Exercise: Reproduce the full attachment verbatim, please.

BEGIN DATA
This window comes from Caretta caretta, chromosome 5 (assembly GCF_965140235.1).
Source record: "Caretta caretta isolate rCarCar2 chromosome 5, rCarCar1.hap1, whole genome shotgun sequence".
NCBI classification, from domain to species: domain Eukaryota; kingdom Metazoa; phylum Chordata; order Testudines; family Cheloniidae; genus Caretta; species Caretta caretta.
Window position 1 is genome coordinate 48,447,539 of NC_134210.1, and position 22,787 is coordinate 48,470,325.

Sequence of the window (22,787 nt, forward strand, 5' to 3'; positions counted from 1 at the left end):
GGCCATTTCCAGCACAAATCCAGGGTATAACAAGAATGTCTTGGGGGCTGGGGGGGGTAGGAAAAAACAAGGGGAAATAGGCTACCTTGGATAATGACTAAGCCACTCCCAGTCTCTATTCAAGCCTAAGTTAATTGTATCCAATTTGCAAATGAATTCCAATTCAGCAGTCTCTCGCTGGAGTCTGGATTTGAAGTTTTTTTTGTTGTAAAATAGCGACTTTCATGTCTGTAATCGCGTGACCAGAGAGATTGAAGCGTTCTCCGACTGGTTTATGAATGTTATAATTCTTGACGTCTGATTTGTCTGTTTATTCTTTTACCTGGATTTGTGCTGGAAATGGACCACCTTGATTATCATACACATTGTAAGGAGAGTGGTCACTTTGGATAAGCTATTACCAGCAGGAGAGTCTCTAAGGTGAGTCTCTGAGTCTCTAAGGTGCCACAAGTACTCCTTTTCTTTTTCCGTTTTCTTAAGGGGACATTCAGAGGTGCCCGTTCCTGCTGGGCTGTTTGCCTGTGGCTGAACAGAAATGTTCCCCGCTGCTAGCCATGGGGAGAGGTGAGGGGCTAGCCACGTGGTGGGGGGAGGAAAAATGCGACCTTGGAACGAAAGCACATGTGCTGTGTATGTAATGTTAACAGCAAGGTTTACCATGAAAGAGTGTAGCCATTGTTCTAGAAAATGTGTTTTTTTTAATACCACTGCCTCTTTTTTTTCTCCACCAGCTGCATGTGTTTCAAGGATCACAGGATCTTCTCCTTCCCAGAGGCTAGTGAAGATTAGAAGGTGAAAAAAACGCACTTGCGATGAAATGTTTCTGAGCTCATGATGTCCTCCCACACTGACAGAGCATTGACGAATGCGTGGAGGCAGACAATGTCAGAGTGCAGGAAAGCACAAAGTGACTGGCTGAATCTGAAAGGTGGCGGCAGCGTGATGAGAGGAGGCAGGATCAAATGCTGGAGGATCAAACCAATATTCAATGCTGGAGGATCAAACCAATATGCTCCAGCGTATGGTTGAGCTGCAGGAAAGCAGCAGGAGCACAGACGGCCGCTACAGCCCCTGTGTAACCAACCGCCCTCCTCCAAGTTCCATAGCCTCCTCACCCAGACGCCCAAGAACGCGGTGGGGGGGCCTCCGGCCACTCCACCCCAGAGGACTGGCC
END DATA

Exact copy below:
This window comes from Caretta caretta, chromosome 5 (assembly GCF_965140235.1).
Source record: "Caretta caretta isolate rCarCar2 chromosome 5, rCarCar1.hap1, whole genome shotgun sequence".
NCBI classification, from domain to species: domain Eukaryota; kingdom Metazoa; phylum Chordata; order Testudines; family Cheloniidae; genus Caretta; species Caretta caretta.
Window position 1 is genome coordinate 48,447,539 of NC_134210.1, and position 22,787 is coordinate 48,470,325.

Sequence of the window (22,787 nt, forward strand, 5' to 3'; positions counted from 1 at the left end):
GGCCATTTCCAGCACAAATCCAGGGTATAACAAGAATGTCTTGGGGGCTGGGGGGGGTAGGAAAAAACAAGGGGAAATAGGCTACCTTGGATAATGACTAAGCCACTCCCAGTCTCTATTCAAGCCTAAGTTAATTGTATCCAATTTGCAAATGAATTCCAATTCAGCAGTCTCTCGCTGGAGTCTGGATTTGAAGTTTTTTTTGTTGTAAAATAGCGACTTTCATGTCTGTAATCGCGTGACCAGAGAGATTGAAGCGTTCTCCGACTGGTTTATGAATGTTATAATTCTTGACGTCTGATTTGTCTGTTTATTCTTTTACCTGGATTTGTGCTGGAAATGGACCACCTTGATTATCATACACATTGTAAGGAGAGTGGTCACTTTGGATAAGCTATTACCAGCAGGAGAGTCTCTAAGGTGAGTCTCTGAGTCTCTAAGGTGCCACAAGTACTCCTTTTCTTTTTCCGTTTTCTTAAGGGGACATTCAGAGGTGCCCGTTCCTGCTGGGCTGTTTGCCTGTGGCTGAACAGAAATGTTCCCCGCTGCTAGCCATGGGGAGAGGTGAGGGGCTAGCCACGTGGTGGGGGGAGGAAAAATGCGACCTTGGAACGAAAGCACATGTGCTGTGTATGTAATGTTAACAGCAAGGTTTACCATGAAAGAGTGTAGCCATTGTTCTAGAAAATGTGTTTTTTTTAATACCACTGCCTCTTTTTTTTCTCCACCAGCTGCATGTGTTTCAAGGATCACAGGATCTTCTCCTTCCCAGAGGCTAGTGAAGATTAGAAGGTGAAAAAAACGCACTTGCGATGAAATGTTTCTGAGCTCATGATGTCCTCCCACACTGACAGAGCATTGACGAATGCGTGGAGGCAGACAATGTCAGAGTGCAGGAAAGCACAAAGTGACTGGCTGAATCTGAAAGGTGGCGGCAGCGTGATGAGAGGAGGCAGGATCAAATGCTGGAGGATCAAACCAATATTCAATGCTGGAGGATCAAACCAATATGCTCCAGCGTATGGTTGAGCTGCAGGAAAGCAGCAGGAGCACAGACGGCCGCTACAGCCCCTGTGTAACCAACCGCCCTCCTCCAAGTTCCATAGCCTCCTCACCCAGACGCCCAAGAACGCGGTGGGGGGGCCTCCGGCCACTCCACCCCAGAGGACTGGCC